A state of banking

Yes, the banking issues remain and they are seemingly getting worse. This is seen in the BBC (at https://www.bbc.co.uk/news/business-65467019) where we are given ‘Credit Suisse: Asia investors sue Switzerland over bank collapse’, which reads funny, but that is the effect of lawsuits. Yet that article and the BBC article (at https://www.bbc.co.uk/news/business-65370751) named ‘£55bn withdrawn from Credit Suisse before rescue’ gave me reason to pause. This was not some setting of chance. Can you grasp how much £55,000,000,000 is? That is not some account, some people. That is the works of a few titans and someone gave THEM the heads up. So when we are given “The Swiss banking giant said 61.2bn Swiss francs left the bank in the first three months of the year” there I an issue, this is not merely a bank run. Then this many multimillionaires are running for the hills, someone set the watchtower on fire and stated, run for your life. Yes, it is highly speculative, but 55 billion pounds? That is serious cash in any economy. So when we consider the first article and we see “Already a Credit Suisse client for several years, he bought around $500,000 worth of bonds in January despite the bank having been hit by a series of scandals and compliance problems over the past few years” as well as “The type of bonds he bought from Credit Suisse are known as AT1 bonds, or contingent convertibles. They normally carry high yields for investors but are considered among the riskiest bonds that banks issue”, so in January this person decided to take a high risk setting, and in that time, or at least over the next 6 weeks when a staggering amount of billions pulled out, that person sat still? I know there is a sucker born every minute, but this comes across as the emperor of all suckers. Then we get the mother of all issues “Central to their claim is who was given priority when the bank failed. The terms of the bonds, seen by the BBC, show that bondholders are, if possible, supposed to be compensated first, after which come shareholders. But in practice, shareholders were allowed to exchange their Credit Suisse shares for UBS shares, albeit at a vastly reduced value.” There we see two parts. The first is ‘if possible’ which is a dangerous subjective term, the second is the stage of when they were alerted? How reachable were they?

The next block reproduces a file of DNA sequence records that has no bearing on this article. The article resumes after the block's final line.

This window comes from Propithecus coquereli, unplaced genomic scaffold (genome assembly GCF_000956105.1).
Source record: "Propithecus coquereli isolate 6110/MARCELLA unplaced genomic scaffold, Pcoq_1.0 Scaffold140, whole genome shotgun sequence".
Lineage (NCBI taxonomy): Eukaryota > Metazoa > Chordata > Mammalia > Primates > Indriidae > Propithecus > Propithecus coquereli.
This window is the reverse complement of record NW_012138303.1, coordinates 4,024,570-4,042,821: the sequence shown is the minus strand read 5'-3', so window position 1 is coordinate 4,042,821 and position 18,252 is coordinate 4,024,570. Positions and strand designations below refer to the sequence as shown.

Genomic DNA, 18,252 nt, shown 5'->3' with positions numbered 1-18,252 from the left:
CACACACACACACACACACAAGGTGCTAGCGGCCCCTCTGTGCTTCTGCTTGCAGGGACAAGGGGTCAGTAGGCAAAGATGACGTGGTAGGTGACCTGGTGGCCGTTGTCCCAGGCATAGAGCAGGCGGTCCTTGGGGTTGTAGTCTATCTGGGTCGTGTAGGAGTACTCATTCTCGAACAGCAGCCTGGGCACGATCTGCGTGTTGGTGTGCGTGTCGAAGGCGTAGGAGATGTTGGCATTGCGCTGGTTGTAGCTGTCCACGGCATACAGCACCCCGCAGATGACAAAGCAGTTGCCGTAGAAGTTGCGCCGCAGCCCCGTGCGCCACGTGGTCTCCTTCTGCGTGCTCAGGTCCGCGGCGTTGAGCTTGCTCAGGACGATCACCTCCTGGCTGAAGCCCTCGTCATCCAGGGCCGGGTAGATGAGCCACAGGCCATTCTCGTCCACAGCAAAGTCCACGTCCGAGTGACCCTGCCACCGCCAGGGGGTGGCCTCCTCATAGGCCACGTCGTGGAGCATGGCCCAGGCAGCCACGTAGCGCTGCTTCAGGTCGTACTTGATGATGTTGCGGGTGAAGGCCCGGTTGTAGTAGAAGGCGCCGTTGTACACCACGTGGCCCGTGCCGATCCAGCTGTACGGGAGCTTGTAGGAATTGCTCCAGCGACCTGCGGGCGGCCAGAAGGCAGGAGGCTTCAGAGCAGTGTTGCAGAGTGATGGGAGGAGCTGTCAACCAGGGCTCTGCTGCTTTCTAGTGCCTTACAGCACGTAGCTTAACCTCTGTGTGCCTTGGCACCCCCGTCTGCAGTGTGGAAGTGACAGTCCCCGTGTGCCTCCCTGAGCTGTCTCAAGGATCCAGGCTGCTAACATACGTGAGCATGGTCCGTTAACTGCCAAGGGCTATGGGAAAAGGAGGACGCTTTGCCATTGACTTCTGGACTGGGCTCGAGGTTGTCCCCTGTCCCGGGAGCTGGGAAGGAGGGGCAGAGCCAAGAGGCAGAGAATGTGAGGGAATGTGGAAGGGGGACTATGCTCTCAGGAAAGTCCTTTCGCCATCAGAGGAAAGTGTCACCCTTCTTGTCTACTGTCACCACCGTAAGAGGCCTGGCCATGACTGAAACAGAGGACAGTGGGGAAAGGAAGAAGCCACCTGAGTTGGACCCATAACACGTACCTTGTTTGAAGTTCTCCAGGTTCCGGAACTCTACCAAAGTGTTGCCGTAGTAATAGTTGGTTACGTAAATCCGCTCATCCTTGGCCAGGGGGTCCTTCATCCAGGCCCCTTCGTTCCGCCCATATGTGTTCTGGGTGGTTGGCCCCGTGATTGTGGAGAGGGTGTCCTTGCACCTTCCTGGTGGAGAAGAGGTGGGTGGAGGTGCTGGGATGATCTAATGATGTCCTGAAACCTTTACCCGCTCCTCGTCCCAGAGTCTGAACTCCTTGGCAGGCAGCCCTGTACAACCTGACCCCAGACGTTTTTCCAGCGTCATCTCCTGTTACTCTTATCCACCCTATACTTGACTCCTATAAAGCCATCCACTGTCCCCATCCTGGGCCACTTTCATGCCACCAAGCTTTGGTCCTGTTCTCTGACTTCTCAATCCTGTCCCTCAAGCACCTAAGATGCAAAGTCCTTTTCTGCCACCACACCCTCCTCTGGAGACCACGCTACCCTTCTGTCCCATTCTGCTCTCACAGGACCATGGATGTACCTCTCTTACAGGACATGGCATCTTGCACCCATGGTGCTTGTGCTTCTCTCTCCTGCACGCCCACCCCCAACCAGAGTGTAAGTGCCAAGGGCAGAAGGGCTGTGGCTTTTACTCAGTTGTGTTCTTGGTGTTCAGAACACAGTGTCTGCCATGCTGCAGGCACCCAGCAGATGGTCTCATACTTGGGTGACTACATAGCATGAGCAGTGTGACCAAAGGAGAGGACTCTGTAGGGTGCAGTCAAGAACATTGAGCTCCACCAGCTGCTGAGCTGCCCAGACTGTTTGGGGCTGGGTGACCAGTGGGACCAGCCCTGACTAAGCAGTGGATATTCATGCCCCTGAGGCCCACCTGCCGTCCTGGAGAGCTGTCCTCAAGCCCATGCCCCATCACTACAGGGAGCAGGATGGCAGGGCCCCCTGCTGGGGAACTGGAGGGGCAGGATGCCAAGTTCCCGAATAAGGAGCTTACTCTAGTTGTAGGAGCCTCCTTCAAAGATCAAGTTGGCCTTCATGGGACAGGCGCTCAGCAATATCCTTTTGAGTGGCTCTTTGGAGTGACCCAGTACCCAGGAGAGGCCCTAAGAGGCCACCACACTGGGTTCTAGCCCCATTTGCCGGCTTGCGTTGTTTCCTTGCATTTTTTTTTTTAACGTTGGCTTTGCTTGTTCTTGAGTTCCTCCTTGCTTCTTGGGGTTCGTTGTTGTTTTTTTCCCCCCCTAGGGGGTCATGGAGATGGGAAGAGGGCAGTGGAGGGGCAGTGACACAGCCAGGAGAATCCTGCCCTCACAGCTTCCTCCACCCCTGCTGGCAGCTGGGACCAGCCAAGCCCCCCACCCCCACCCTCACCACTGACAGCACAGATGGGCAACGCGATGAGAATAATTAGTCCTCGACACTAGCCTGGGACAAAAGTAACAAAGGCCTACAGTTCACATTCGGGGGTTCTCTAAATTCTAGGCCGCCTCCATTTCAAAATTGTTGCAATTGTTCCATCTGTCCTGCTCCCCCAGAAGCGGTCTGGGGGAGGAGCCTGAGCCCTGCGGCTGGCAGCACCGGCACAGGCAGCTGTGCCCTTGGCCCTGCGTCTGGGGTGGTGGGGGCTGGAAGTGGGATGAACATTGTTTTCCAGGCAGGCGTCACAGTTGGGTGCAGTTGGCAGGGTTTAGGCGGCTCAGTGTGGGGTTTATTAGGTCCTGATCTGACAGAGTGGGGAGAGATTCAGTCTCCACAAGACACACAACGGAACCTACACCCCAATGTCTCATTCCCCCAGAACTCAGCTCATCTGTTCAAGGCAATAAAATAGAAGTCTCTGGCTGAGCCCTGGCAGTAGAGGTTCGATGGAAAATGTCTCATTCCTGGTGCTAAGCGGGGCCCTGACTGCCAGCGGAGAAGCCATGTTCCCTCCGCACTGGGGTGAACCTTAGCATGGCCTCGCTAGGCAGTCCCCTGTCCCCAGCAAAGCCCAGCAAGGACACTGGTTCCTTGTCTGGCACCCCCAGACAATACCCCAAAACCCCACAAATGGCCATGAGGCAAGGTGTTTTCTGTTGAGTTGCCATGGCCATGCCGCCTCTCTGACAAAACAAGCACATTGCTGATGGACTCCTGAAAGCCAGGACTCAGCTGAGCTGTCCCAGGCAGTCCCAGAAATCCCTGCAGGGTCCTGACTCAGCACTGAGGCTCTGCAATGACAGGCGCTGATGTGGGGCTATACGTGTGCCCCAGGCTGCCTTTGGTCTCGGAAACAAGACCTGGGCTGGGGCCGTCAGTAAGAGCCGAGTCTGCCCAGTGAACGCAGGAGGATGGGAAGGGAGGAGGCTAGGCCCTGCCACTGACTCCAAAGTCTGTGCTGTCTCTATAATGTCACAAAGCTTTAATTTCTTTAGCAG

Then the second article gives on tiny sliver. It is “Credit Suisse had been loss-making and had faced a string of problems in recent years, including money laundering charges.” As such, at what moment in delusional time is buying bonds in a loss making company a good idea? That is beside all the legal issues (including money laundering). In which situation (when it is not a government) are you investing in bonds in something that is losing money? Those in March (if they had done their homework) would have seen dozens of billions of pounds leaving that ‘sinking’ vessel. Only those with a peculiar sense of delusion are setting their up their portfolio in such a place. And when we see the end of the article giving us “The deal, when it was announced, valued Credit Suisse at $3.15bn (£2.6bn), whereas on the Friday before the settlement was reached it had been valued at about $8bn.” A place that is a mere 32% of its value in a week and 55 billion went the way of water whilst the bank went the way of the dodo. When a bank is a mere 8 billion and 55 billion left its shores? Even if half leaves the shores, I would be running like Forest Gump and no chocolates would be required. So I ask you are these investors that banked on governments saving their coin (and hide)? Is that what governments do now, all whilst they fail to hold banks to account?

I will let you decide, enjoy the weekend.


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Filed under Finance, Law, Politics

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